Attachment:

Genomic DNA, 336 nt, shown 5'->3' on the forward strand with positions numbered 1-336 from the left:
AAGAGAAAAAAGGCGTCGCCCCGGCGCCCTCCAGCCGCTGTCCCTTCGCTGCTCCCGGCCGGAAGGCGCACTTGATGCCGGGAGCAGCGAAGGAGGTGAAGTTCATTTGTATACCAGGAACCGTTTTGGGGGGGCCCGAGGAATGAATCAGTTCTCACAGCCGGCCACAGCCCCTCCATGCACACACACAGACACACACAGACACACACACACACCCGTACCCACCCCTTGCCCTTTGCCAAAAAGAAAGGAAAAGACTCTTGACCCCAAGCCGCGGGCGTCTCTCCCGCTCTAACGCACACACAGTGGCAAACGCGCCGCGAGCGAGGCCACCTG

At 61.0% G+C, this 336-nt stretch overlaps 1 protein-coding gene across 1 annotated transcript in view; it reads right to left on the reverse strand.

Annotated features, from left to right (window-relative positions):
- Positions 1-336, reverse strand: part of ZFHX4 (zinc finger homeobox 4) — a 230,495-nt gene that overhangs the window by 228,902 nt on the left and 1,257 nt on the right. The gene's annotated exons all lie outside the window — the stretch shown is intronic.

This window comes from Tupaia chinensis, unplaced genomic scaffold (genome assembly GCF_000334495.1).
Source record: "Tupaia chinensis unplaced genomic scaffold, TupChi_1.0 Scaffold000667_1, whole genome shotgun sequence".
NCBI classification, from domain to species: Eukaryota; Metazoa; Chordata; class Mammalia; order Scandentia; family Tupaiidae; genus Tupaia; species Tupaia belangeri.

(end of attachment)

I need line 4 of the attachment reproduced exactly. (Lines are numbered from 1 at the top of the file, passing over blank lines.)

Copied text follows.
Annotated features, from left to right (window-relative positions):